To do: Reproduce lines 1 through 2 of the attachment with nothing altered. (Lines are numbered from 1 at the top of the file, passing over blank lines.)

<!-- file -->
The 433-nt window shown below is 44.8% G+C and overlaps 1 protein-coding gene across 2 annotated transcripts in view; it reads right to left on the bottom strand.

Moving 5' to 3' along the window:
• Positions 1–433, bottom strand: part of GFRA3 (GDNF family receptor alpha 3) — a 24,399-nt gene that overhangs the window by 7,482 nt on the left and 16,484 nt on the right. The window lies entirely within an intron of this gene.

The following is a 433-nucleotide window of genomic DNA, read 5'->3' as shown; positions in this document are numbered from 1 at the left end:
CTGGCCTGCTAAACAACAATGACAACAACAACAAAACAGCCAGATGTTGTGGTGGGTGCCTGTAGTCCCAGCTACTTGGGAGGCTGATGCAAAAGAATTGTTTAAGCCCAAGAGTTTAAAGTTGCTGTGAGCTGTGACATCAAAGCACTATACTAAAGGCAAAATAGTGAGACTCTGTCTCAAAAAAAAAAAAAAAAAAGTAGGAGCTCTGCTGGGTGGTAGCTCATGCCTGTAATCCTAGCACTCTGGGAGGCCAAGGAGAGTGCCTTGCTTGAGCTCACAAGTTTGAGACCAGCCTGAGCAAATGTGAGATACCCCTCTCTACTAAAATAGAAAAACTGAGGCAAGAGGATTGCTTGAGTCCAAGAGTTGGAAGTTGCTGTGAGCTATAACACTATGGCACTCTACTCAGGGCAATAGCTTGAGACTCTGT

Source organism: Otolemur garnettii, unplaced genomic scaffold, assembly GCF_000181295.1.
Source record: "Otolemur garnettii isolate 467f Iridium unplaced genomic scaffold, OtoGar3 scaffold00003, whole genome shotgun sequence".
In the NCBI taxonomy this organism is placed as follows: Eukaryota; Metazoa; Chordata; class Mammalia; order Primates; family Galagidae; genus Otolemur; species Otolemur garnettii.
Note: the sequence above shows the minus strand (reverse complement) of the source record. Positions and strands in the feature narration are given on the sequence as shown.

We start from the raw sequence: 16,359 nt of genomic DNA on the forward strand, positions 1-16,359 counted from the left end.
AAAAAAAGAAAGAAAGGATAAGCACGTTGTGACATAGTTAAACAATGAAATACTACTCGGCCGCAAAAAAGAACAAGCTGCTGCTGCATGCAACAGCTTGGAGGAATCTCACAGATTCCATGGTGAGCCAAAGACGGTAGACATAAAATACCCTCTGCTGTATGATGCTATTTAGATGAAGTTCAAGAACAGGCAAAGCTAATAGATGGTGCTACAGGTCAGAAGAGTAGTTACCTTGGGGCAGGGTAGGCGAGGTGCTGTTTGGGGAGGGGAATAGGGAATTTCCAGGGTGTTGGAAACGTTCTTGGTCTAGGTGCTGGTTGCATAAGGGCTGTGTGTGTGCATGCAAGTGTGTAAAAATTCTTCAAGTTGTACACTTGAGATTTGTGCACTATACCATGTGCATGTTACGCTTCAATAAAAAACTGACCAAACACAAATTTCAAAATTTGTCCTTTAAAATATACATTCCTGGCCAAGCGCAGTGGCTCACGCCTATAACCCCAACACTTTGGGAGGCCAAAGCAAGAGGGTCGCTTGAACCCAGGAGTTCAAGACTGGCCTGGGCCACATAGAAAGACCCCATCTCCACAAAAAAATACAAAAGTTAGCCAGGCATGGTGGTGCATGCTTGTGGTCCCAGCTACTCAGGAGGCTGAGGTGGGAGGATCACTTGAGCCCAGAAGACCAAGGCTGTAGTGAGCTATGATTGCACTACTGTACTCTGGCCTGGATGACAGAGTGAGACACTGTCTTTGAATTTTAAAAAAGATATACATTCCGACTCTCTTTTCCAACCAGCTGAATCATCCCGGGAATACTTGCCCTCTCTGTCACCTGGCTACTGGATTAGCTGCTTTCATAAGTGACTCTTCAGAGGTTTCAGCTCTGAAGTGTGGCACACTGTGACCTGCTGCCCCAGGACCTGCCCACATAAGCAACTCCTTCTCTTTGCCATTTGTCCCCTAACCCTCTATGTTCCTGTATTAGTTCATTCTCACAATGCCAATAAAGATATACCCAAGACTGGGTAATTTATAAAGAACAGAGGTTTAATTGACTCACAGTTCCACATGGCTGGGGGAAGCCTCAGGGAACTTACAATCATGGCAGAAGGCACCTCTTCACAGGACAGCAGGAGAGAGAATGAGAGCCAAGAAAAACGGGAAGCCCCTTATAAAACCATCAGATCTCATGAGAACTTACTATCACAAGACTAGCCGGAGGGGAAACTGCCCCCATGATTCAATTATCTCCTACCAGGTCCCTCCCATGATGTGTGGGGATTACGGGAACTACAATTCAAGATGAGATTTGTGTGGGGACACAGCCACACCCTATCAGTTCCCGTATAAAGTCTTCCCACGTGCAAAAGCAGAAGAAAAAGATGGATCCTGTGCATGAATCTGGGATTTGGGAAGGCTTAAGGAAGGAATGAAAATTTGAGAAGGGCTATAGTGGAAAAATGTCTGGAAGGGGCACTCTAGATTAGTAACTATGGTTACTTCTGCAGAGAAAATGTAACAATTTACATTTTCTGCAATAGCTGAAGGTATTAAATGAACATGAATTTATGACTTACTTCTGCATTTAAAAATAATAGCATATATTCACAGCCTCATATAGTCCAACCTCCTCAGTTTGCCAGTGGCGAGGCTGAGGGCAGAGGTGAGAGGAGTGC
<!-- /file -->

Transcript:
The 433-nt window shown below is 44.8% G+C and overlaps 1 protein-coding gene across 2 annotated transcripts in view; it reads right to left on the bottom strand.

Moving 5' to 3' along the window: